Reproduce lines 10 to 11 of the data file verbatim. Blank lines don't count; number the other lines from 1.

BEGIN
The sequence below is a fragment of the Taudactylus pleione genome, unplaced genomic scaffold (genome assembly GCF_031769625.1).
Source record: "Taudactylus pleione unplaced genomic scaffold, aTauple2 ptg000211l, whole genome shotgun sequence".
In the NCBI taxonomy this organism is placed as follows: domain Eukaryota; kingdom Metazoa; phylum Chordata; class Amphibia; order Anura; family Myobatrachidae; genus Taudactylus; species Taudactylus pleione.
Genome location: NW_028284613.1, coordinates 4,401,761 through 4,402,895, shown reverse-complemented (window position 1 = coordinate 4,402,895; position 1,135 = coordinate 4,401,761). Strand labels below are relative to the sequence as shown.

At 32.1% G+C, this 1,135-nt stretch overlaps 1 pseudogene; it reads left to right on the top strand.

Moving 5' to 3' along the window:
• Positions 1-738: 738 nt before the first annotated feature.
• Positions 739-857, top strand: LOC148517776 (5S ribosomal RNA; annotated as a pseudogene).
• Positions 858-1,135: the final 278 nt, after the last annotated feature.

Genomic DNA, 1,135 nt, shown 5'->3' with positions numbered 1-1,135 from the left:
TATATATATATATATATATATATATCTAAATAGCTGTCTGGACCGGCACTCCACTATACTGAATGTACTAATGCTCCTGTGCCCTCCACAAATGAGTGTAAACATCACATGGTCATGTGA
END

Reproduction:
Genomic DNA, 1,135 nt, shown 5'->3' with positions numbered 1-1,135 from the left:
TATATATATATATATATATATATATCTAAATAGCTGTCTGGACCGGCACTCCACTATACTGAATGTACTAATGCTCCTGTGCCCTCCACAAATGAGTGTAAACATCACATGGTCATGTGA